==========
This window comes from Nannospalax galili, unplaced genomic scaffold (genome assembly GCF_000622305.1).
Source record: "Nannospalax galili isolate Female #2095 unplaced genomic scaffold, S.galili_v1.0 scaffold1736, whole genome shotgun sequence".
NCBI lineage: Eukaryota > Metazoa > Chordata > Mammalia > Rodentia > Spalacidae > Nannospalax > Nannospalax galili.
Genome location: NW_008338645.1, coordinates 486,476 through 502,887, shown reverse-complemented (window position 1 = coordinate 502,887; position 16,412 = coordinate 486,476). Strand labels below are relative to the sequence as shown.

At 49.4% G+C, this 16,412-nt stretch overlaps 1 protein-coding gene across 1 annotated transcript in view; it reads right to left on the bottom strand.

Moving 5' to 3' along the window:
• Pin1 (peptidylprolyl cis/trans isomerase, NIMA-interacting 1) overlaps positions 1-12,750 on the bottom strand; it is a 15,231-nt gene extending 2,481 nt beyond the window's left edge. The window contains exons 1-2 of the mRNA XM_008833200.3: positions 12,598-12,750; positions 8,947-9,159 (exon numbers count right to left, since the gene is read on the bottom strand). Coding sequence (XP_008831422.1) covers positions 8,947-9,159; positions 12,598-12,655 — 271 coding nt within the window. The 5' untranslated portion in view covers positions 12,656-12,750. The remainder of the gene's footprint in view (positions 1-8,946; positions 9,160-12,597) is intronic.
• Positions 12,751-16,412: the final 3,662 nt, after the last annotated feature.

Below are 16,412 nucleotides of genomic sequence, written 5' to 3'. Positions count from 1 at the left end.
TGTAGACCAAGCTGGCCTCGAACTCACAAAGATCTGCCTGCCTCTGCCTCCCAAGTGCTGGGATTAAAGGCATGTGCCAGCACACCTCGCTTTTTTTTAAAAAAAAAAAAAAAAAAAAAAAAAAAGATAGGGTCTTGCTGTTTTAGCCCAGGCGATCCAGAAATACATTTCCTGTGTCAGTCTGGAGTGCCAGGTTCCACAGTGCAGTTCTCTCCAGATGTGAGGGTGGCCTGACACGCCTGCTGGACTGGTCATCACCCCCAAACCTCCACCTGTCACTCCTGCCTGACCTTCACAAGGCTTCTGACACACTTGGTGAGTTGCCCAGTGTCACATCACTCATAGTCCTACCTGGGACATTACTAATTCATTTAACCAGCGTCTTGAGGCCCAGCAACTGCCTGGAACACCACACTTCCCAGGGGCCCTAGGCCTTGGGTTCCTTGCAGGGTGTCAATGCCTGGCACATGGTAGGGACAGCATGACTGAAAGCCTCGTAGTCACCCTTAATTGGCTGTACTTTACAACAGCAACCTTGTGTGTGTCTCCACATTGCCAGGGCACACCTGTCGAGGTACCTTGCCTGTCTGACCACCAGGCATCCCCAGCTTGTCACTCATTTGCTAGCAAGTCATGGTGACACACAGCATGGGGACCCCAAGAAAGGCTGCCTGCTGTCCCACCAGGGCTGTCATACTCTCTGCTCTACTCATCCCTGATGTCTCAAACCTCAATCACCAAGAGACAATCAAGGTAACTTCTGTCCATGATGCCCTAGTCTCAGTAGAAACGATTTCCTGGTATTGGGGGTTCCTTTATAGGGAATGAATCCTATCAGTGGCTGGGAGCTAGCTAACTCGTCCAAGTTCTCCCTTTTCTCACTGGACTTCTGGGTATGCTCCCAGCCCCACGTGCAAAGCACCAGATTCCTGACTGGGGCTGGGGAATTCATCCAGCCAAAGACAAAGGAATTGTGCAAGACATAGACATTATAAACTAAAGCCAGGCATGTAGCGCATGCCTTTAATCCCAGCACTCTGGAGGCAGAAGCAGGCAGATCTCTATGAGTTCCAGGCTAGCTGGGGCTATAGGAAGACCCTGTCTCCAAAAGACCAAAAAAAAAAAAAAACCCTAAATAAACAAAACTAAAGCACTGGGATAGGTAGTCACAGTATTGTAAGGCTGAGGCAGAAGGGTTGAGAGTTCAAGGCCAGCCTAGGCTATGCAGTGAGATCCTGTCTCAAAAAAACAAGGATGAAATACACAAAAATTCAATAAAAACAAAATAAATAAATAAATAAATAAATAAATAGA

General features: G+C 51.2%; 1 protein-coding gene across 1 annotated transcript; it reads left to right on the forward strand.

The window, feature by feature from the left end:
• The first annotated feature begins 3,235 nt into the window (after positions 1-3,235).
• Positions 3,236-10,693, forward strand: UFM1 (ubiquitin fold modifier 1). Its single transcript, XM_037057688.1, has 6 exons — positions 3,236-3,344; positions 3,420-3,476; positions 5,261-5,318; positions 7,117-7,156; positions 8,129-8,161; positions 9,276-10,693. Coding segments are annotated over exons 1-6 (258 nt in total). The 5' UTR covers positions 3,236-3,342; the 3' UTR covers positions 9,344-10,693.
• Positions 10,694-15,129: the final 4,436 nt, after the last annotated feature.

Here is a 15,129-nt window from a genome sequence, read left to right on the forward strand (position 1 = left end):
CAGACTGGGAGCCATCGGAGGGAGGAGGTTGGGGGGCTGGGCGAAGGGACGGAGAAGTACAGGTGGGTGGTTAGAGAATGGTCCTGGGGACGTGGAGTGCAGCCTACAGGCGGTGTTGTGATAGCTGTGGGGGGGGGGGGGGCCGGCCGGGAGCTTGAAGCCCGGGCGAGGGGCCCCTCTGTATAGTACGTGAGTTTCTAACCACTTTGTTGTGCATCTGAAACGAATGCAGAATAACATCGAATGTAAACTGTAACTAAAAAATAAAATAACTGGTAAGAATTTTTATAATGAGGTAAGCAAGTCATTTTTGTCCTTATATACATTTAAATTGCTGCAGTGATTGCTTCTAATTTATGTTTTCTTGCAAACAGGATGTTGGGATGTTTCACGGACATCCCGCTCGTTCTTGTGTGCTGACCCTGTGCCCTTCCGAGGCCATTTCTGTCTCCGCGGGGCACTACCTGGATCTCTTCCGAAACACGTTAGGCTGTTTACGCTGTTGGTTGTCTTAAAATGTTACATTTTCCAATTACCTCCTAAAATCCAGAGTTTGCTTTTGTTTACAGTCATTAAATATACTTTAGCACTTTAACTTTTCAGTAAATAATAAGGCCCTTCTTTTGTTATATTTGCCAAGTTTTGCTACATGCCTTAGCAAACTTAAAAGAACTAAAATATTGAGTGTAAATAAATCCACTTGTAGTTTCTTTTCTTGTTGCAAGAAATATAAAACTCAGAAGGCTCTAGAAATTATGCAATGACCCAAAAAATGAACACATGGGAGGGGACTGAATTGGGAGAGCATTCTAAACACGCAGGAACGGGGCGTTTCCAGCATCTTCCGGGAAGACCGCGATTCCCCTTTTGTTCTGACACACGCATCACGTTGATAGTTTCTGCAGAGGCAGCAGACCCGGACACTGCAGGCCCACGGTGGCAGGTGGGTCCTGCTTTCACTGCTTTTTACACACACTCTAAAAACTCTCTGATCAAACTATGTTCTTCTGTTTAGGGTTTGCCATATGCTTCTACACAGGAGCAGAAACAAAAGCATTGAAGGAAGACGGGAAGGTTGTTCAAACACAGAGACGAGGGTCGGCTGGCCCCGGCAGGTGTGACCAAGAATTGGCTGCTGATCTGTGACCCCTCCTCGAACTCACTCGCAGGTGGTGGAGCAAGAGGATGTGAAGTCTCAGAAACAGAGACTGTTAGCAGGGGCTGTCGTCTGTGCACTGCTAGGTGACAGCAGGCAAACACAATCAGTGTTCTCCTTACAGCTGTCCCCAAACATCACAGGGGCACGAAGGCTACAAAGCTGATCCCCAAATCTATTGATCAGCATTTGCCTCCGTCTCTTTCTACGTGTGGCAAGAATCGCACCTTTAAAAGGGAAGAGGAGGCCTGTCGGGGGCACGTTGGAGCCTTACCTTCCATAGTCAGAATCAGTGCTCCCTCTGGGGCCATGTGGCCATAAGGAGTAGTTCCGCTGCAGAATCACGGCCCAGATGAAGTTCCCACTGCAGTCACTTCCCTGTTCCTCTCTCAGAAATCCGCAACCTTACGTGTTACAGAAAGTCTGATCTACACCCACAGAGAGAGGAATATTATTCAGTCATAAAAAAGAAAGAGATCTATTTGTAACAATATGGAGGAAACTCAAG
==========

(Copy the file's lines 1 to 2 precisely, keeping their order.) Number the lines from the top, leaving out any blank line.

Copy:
This window comes from Nannospalax galili, unplaced genomic scaffold (genome assembly GCF_000622305.1).
Source record: "Nannospalax galili isolate Female #2095 unplaced genomic scaffold, S.galili_v1.0 scaffold1736, whole genome shotgun sequence".